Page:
show up elsewhere, but the limited distribution area must
demark the territory of the local group (polity).
Large Haley Engraved bowl with handles
and protruding nodes, decorative flourishes that Caddo
potters began making in the Middle Caddo period. From
Click images to enlarge
Trade vessel from the central Mississippi
Valley, probably Nashville Negative Painted, found by
C.B. Moore in a grave at the Middle Caddo Haley site.
From Moore, 1912.
This engraved bowl is one of the
grave offerings of a Middle Caddo period burial that
was narrowly missed by a gas pipe in the front yard
of the Reavely House. Photo by Dee Ann Story.
Handy Engraved bowl. The addition
of handles is another innovation of Middle Caddo potters.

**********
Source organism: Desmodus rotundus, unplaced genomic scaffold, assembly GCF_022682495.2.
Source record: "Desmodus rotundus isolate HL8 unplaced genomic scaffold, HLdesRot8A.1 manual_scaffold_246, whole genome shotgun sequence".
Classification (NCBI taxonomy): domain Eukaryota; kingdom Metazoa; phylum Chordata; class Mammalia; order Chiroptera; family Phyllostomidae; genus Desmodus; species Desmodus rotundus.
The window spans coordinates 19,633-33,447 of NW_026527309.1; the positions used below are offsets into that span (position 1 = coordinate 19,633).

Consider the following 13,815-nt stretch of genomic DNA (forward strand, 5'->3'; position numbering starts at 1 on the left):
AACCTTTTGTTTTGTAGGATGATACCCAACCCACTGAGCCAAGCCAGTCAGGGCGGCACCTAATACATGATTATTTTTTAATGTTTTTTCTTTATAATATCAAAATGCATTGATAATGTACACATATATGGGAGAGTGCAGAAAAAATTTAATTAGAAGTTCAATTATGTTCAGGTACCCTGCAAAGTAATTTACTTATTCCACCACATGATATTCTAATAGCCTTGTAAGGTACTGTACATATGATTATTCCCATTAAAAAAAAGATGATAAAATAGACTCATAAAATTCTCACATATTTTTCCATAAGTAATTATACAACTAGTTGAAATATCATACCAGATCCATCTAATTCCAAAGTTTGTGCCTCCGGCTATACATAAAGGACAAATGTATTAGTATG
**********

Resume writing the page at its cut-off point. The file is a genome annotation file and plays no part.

Haley site, Miller County, Arkansas. Museum of the Red
River, Idabel, Oklahoma Courtesy Pictures of Record,
Handy Engraved jar, Middle Caddo,
Haley site. From Moore, 1912.
House and building outlines exposed
at the Oak Hill Village site. Courtesy PBS&J.
Plan of the Oak Hill Village. More
is now known about this site in Rusk County, Texas than
perhaps any other site dating to the Middle Caddo period.
pottery sherds from Oak Hill Village show some of the
variation in pottery decoration present at the site. Courtesy PBS&J.
Overlapping circular house outlines.
Stakes of two colors mark the outline of the two houses.
The barely visible outline of Structure
2, a special building with an extended entranceway,
as it was first found. Late Village at Oak Hill site.
Outline of a "special building"
with extended entrance shortly after it was recognized
at the Oak Hill Village. This structure dates to the
Late Village. Courtesy PBS&J.
Close up of the wall trench on one
side of the entranceway to Structure 2. The narrow entranceway
had picket walls and two large posts at the entrance
to which wooden statues or emblems marking the building